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All That You Need to Know To Successfully Manage your Cash Flow as a Small Business Owner
1 Mar

All That You Need to Know To Successfully Manage your Cash Flow as a Small Business Owner

All That You Need to Know To Successfully Manage your Cash Flow as a Small Business Owner

All That You Need to Know To Successfully Manage your Cash Flow as a Small Business Owner

When it comes to the financial health of small businesses, “Cash is King.” Irrespective of whether your business is growing or struggling to make ends meet, the cash flow plays a critical role in helping your business survive and thrive.

Why Cash Flow matters for Small Businesses?

If you’ve used up a majority of your working capital, then you could face a cash crunch. This, in turn, delays your payment to suppliers, stocking inventory and at times, even paying employees. The time delay between your payments and when your customers pay you is what causes a problem with cash flow. This is why, it’s essential that you maintain adequate working capital to ensure that your business continues to operate efficiently, at all times.

Before we delve into strategies and tips to boost cash flow, let’s first take a look at the basics of cash flow.

Important Terms to Know

● Cash Flow — The movement of funds into and out of your business.

● Positive Cash Flow — This happens when the funds entering your business (customer payments, receivable, etc.) is more than outgoing funds (employee salaries, monthly payables, monthly expenses, supplier payments, etc.)

● Negative Cash Flow — This happens when your outgoing funds are higher than the incoming funds.

Negative cash flow generally spells trouble for your business. While cutting down expenses is a quick fix, it can do more harm than good. When you reduce essential expenses, you are limiting your business, thereby preventing further growth.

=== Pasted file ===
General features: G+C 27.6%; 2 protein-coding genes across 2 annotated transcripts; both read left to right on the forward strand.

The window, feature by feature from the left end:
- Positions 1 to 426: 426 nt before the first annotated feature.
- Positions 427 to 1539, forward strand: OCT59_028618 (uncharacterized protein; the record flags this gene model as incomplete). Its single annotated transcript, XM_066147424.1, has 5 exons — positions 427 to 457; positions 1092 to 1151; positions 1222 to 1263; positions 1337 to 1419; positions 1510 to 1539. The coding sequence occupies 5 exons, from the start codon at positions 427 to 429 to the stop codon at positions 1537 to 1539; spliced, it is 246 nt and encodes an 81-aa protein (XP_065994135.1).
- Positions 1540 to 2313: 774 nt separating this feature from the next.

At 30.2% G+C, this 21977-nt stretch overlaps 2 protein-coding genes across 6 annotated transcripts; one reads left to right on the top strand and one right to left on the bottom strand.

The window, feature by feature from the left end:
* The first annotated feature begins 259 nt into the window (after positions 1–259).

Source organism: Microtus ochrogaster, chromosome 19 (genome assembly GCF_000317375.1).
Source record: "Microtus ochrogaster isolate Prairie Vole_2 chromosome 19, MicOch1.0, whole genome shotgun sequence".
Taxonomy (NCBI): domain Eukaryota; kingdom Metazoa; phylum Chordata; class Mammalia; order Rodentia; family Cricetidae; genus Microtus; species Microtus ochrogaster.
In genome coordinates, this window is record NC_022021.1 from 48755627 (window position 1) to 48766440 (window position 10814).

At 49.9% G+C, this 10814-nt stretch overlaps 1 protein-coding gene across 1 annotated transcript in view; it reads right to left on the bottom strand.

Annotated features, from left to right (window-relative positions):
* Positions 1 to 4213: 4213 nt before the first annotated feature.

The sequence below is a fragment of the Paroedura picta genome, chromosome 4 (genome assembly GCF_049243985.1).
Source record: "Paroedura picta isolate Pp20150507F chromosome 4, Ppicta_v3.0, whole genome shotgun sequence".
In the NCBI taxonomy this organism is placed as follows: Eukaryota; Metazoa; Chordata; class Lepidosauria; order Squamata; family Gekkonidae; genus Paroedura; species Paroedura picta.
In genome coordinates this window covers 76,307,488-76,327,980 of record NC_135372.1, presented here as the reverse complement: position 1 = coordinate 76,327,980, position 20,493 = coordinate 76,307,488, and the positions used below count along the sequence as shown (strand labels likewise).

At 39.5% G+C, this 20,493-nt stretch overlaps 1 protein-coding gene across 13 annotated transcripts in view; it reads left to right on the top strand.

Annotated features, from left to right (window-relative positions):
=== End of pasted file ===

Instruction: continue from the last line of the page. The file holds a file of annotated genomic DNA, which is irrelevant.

Here, we share with you some strategies to boost cash flow without hampering your business growth.

  1. You Can’t Control What You Cannot Measure

To find out whether your cash flow is positive or negative, you need to have the require metrics at hand. Find out answers to the following questions:

● How much inventory should my business hold?

● What’s the number of overdue invoices and how much cash is being held up?

● How long does it take between paying suppliers and getting the cash from customers?

Use efficient accounting software to help you figure out the accurate inflows and outflows in your business, over a period of time.

2. Avail a Line of Credit before you Face Cash Flow Problems

Short term business financing like a line of credit is a great way to bridge the gap between your payables and receivables. Try to get a business line of credit from digital lending platforms like Indifi as a protection against your cash flow problems. When you avail a line of credit before your cash flow turns negative, you may even be able to avail discounts on the interest.

3. Consider Business Loans for Long-term Financing

If you have a big-ticket expense coming up, like purchasing new equipment, relocating to a new office, instead of dipping into your working capital, consider availing long-term financing like a business loan. This way, your working capital doesn’t get strapped, and you can carry out regular operations without facing a cash crunch.

4. Speed up Receivables by Offering Incentives

One of the main reasons why most businesses face a cash flow problem is because customers wait until the end of the payment cycle (or even beyond that) to make payments. To speed up payments for your receivables, you can offer incentives to customers like a cash discount on bill payments made within 7 days of the invoice date and so on.

This way, your customers are likely to settle their bills quickly, which in turn increases your incoming cash flow.

5. Liquidate Assets that You No Longer Use

Do you have equipment that you no longer use? Or do you have inventory lying around that is in danger of becoming obsolete? You can try selling your idle, non-working or obsolete equipment and inventory for some quick cash.

Remember that selling unused equipment will impact your taxation. Selling at the book value gets you a tax gain while selling lower than the book value will cause a tax loss.

Focus on the Cash Flow and not the Profits

As a small business owner, remember that if your cash flow is in order, your profits automatically fall into place. Hence, it’s critical that you stay on top of your cash flow to boost your success. Don’t let a few small cash flow mistakes; pull down all your efforts. Use these smart moves listed here, to bring back your business on track.

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